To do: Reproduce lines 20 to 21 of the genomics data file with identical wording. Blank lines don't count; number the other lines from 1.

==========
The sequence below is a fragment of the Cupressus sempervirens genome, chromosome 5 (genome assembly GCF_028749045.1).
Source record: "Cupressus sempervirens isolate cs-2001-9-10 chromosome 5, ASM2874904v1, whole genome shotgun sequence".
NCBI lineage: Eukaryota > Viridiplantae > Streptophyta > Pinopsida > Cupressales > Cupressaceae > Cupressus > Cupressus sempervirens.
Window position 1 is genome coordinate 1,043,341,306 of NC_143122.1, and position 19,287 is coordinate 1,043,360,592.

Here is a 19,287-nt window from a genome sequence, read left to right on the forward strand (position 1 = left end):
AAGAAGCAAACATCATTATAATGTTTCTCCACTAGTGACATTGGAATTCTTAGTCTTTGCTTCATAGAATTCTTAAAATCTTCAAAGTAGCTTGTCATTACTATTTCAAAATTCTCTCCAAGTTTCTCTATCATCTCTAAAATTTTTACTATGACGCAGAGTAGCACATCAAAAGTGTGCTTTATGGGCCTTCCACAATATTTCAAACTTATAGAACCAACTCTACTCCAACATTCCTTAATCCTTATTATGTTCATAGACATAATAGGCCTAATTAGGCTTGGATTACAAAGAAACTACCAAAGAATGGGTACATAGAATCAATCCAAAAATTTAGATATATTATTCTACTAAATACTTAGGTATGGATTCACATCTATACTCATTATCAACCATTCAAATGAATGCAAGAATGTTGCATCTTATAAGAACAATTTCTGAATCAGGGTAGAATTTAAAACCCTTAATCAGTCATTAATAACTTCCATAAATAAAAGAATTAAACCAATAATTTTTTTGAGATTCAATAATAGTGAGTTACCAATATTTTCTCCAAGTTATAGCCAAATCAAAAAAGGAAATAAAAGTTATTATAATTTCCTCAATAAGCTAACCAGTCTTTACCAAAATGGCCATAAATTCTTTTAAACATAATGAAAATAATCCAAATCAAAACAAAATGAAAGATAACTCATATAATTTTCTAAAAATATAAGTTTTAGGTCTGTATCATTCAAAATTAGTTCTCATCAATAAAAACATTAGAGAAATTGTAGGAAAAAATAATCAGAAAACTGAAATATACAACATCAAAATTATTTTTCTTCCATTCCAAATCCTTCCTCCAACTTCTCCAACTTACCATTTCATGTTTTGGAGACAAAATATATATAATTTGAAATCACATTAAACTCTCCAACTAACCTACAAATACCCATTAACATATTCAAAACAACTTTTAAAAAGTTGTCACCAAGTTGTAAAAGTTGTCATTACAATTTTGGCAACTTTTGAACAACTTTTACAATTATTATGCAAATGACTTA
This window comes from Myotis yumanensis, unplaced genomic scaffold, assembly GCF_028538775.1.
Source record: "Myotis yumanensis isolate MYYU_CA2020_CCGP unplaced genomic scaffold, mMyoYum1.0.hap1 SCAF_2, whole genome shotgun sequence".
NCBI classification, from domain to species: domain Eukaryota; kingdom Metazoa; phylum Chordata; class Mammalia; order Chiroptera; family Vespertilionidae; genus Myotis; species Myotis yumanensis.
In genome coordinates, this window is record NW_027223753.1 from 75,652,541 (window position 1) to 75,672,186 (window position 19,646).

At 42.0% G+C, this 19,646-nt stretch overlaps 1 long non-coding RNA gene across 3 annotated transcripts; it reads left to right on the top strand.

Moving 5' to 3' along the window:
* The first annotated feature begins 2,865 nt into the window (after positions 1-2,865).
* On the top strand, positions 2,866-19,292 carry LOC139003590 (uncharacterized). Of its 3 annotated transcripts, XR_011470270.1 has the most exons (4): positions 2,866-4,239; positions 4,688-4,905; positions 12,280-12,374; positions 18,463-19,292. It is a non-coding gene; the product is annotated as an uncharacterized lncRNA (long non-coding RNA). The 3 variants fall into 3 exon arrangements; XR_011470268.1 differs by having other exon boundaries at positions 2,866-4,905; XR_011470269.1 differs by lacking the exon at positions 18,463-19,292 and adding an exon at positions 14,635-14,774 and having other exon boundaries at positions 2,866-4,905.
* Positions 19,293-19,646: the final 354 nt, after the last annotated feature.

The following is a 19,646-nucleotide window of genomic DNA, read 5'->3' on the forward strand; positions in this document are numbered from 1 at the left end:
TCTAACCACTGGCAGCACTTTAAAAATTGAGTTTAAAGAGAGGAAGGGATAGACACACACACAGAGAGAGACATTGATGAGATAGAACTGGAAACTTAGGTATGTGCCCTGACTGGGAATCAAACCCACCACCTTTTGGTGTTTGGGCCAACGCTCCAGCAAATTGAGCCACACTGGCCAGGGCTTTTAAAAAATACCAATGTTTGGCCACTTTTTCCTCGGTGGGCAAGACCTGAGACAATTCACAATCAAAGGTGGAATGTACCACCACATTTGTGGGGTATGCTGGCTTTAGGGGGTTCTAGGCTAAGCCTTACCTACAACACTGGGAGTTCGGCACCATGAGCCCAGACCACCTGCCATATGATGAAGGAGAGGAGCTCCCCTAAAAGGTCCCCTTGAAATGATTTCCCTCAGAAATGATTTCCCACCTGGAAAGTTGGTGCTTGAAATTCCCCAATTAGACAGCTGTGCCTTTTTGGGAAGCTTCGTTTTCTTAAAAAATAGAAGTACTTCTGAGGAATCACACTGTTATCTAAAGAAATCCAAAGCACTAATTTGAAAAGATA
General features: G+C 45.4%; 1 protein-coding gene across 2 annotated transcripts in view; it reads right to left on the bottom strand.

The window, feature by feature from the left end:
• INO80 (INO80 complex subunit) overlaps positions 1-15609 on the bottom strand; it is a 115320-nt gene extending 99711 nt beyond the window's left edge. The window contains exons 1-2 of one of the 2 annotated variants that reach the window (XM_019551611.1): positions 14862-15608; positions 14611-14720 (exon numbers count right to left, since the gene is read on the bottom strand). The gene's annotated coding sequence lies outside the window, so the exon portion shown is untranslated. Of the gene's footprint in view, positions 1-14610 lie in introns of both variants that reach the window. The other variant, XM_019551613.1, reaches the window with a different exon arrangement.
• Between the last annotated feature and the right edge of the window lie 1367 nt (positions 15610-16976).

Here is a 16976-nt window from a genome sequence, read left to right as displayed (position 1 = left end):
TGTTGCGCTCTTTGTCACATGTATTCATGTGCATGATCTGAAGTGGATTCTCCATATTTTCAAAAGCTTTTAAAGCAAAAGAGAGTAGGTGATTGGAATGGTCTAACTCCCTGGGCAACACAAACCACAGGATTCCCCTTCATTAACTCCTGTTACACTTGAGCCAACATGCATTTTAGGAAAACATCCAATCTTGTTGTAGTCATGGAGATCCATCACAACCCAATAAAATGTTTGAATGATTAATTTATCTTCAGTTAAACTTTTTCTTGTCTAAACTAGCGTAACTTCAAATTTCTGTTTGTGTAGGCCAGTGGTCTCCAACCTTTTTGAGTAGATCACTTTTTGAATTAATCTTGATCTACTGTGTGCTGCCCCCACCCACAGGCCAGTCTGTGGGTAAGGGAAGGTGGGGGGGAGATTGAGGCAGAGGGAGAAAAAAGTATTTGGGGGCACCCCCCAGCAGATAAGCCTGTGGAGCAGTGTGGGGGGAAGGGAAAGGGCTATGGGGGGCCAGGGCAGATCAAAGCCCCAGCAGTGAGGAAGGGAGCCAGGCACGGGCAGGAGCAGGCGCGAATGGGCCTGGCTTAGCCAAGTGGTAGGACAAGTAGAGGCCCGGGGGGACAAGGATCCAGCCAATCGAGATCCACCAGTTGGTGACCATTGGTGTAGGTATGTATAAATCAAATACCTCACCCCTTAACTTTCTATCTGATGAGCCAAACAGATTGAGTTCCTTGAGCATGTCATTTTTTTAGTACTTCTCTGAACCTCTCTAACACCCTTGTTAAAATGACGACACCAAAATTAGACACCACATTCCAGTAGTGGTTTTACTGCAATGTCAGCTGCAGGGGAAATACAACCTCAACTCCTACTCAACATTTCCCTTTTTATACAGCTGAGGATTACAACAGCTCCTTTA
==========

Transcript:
• INO80 (INO80 complex subunit) overlaps positions 1-15609 on the bottom strand; it is a 115320-nt gene extending 99711 nt beyond the window's left edge. The window contains exons 1-2 of one of the 2 annotated variants that reach the window (XM_019551611.1): positions 14862-15608; positions 14611-14720 (exon numbers count right to left, since the gene is read on the bottom strand). The gene's annotated coding sequence lies outside the window, so the exon portion shown is untranslated. Of the gene's footprint in view, positions 1-14610 lie in introns of both variants that reach the window. The other variant, XM_019551613.1, reaches the window with a different exon arrangement.
• Between the last annotated feature and the right edge of the window lie 1367 nt (positions 15610-16976).